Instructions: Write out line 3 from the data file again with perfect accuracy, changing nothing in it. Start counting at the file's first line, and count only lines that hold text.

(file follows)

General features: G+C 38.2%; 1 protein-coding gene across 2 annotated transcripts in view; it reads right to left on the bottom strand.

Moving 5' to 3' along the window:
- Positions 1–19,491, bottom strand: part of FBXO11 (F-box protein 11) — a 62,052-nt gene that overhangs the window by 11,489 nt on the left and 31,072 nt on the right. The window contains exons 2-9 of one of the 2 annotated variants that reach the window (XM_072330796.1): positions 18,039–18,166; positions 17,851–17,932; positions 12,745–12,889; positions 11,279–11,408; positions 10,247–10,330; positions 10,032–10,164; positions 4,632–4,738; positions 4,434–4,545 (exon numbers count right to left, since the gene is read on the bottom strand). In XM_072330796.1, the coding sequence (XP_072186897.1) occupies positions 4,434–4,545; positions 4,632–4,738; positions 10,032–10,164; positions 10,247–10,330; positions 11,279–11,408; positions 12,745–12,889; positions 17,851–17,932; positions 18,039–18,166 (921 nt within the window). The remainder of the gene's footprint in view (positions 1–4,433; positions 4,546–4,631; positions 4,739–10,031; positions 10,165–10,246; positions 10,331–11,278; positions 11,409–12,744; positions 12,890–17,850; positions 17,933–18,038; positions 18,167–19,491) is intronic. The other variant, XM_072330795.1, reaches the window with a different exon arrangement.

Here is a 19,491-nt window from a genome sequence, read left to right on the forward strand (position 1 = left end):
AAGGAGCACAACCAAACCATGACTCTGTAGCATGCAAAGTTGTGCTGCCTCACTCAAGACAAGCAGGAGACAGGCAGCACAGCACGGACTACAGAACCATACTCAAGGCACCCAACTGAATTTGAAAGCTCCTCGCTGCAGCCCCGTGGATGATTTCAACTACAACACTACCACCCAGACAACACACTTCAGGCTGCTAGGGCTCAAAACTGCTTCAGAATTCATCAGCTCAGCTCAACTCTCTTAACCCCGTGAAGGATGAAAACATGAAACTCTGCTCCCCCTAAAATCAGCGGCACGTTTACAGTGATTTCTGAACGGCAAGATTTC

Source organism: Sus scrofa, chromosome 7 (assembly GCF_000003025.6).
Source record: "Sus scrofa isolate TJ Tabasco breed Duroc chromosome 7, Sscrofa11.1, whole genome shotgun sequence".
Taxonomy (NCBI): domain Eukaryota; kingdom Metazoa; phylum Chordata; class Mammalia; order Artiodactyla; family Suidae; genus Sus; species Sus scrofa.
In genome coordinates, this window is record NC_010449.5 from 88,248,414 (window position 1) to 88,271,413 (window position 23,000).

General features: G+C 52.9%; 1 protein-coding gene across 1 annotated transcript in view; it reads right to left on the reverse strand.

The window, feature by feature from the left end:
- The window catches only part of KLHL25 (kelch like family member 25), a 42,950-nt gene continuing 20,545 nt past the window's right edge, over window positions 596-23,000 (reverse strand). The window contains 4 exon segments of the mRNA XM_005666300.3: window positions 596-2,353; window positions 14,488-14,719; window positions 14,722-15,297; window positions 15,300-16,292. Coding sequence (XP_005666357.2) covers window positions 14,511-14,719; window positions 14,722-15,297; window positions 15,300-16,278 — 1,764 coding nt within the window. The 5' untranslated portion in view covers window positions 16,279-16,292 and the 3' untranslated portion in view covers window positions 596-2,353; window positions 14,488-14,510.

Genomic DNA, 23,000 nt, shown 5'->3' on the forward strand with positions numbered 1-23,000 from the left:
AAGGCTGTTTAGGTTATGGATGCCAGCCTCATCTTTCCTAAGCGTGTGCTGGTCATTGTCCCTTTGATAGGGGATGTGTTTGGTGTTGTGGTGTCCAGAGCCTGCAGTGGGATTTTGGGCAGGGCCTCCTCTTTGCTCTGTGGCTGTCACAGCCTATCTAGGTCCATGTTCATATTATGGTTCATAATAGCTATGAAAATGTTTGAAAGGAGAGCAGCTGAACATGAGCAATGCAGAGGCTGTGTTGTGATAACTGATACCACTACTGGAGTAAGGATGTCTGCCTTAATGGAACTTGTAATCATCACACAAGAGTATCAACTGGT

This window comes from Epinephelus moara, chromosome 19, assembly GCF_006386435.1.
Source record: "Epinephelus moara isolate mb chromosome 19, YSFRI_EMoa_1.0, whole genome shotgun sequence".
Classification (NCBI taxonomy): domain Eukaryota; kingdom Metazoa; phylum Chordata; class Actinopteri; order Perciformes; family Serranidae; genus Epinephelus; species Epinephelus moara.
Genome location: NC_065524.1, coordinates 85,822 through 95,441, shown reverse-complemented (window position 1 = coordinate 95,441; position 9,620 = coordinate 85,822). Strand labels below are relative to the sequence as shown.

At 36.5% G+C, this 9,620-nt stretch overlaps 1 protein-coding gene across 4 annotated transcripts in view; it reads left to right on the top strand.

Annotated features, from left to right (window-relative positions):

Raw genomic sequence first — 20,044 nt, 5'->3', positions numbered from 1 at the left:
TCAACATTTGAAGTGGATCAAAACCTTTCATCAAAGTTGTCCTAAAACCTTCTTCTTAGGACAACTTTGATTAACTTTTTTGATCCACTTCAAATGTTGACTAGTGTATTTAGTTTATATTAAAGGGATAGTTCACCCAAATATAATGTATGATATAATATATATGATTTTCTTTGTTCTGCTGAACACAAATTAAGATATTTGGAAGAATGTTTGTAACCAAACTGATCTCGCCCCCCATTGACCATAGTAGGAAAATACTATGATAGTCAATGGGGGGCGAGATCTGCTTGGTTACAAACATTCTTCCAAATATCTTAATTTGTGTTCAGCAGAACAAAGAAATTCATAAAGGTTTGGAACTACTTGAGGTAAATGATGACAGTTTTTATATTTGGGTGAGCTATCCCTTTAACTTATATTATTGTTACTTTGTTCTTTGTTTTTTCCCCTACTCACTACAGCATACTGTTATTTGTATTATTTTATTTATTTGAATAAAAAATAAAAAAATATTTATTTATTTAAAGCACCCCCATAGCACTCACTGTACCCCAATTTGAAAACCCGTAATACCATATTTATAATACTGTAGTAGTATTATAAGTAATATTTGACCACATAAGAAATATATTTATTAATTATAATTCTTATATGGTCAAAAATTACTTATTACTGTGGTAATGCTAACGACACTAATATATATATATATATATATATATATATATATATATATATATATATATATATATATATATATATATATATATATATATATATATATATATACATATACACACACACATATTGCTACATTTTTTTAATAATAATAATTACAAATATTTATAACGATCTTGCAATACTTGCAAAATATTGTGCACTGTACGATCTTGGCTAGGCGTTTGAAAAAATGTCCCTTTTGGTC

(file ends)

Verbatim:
- Positions 1–19,491, bottom strand: part of FBXO11 (F-box protein 11) — a 62,052-nt gene that overhangs the window by 11,489 nt on the left and 31,072 nt on the right. The window contains exons 2-9 of one of the 2 annotated variants that reach the window (XM_072330796.1): positions 18,039–18,166; positions 17,851–17,932; positions 12,745–12,889; positions 11,279–11,408; positions 10,247–10,330; positions 10,032–10,164; positions 4,632–4,738; positions 4,434–4,545 (exon numbers count right to left, since the gene is read on the bottom strand). In XM_072330796.1, the coding sequence (XP_072186897.1) occupies positions 4,434–4,545; positions 4,632–4,738; positions 10,032–10,164; positions 10,247–10,330; positions 11,279–11,408; positions 12,745–12,889; positions 17,851–17,932; positions 18,039–18,166 (921 nt within the window). The remainder of the gene's footprint in view (positions 1–4,433; positions 4,546–4,631; positions 4,739–10,031; positions 10,165–10,246; positions 10,331–11,278; positions 11,409–12,744; positions 12,890–17,850; positions 17,933–18,038; positions 18,167–19,491) is intronic. The other variant, XM_072330795.1, reaches the window with a different exon arrangement.